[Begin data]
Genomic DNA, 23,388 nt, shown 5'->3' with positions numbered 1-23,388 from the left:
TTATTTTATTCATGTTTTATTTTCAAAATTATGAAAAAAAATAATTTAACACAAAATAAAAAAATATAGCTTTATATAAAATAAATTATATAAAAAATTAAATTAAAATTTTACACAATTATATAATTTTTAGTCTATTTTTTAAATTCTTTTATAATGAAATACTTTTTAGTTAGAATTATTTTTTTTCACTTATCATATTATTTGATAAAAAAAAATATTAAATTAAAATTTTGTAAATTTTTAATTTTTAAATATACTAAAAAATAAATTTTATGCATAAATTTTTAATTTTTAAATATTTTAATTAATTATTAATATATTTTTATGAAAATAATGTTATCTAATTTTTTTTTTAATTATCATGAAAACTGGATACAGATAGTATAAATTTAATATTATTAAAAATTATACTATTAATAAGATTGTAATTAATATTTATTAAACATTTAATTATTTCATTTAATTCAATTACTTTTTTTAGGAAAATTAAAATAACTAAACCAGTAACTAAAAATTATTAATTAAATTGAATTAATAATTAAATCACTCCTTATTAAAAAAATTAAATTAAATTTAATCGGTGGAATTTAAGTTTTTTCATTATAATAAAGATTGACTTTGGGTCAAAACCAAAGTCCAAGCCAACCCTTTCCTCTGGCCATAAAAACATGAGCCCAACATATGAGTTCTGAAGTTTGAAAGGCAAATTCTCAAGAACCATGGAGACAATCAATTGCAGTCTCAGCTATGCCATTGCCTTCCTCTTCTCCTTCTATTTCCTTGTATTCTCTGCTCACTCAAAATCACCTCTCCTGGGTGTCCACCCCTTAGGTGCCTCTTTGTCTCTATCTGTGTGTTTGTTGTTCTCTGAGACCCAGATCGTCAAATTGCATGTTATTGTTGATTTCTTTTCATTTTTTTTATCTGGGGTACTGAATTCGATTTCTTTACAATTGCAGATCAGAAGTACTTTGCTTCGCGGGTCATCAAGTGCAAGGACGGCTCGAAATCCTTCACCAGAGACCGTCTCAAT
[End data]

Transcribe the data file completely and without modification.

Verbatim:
Genomic DNA, 23,388 nt, shown 5'->3' with positions numbered 1-23,388 from the left:
TTATTTTATTCATGTTTTATTTTCAAAATTATGAAAAAAAATAATTTAACACAAAATAAAAAAATATAGCTTTATATAAAATAAATTATATAAAAAATTAAATTAAAATTTTACACAATTATATAATTTTTAGTCTATTTTTTAAATTCTTTTATAATGAAATACTTTTTAGTTAGAATTATTTTTTTTCACTTATCATATTATTTGATAAAAAAAAATATTAAATTAAAATTTTGTAAATTTTTAATTTTTAAATATACTAAAAAATAAATTTTATGCATAAATTTTTAATTTTTAAATATTTTAATTAATTATTAATATATTTTTATGAAAATAATGTTATCTAATTTTTTTTTTAATTATCATGAAAACTGGATACAGATAGTATAAATTTAATATTATTAAAAATTATACTATTAATAAGATTGTAATTAATATTTATTAAACATTTAATTATTTCATTTAATTCAATTACTTTTTTTAGGAAAATTAAAATAACTAAACCAGTAACTAAAAATTATTAATTAAATTGAATTAATAATTAAATCACTCCTTATTAAAAAAATTAAATTAAATTTAATCGGTGGAATTTAAGTTTTTTCATTATAATAAAGATTGACTTTGGGTCAAAACCAAAGTCCAAGCCAACCCTTTCCTCTGGCCATAAAAACATGAGCCCAACATATGAGTTCTGAAGTTTGAAAGGCAAATTCTCAAGAACCATGGAGACAATCAATTGCAGTCTCAGCTATGCCATTGCCTTCCTCTTCTCCTTCTATTTCCTTGTATTCTCTGCTCACTCAAAATCACCTCTCCTGGGTGTCCACCCCTTAGGTGCCTCTTTGTCTCTATCTGTGTGTTTGTTGTTCTCTGAGACCCAGATCGTCAAATTGCATGTTATTGTTGATTTCTTTTCATTTTTTTTATCTGGGGTACTGAATTCGATTTCTTTACAATTGCAGATCAGAAGTACTTTGCTTCGCGGGTCATCAAGTGCAAGGACGGCTCGAAATCCTTCACCAGAGACCGTCTCAAT